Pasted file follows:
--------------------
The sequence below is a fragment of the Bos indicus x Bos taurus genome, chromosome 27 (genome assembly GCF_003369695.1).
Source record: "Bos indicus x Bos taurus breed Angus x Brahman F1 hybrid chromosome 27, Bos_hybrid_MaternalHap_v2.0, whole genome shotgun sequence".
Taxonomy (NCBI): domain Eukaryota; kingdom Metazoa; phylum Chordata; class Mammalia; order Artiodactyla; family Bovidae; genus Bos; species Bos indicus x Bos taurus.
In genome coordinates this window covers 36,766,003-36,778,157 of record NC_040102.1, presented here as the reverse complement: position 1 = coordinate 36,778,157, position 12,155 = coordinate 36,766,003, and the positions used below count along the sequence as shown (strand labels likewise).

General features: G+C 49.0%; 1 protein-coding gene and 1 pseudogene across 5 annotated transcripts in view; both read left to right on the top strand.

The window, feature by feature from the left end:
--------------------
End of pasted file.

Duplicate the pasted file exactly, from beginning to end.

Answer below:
The sequence below is a fragment of the Bos indicus x Bos taurus genome, chromosome 27 (genome assembly GCF_003369695.1).
Source record: "Bos indicus x Bos taurus breed Angus x Brahman F1 hybrid chromosome 27, Bos_hybrid_MaternalHap_v2.0, whole genome shotgun sequence".
Taxonomy (NCBI): domain Eukaryota; kingdom Metazoa; phylum Chordata; class Mammalia; order Artiodactyla; family Bovidae; genus Bos; species Bos indicus x Bos taurus.
In genome coordinates this window covers 36,766,003-36,778,157 of record NC_040102.1, presented here as the reverse complement: position 1 = coordinate 36,778,157, position 12,155 = coordinate 36,766,003, and the positions used below count along the sequence as shown (strand labels likewise).

General features: G+C 49.0%; 1 protein-coding gene and 1 pseudogene across 5 annotated transcripts in view; both read left to right on the top strand.

The window, feature by feature from the left end: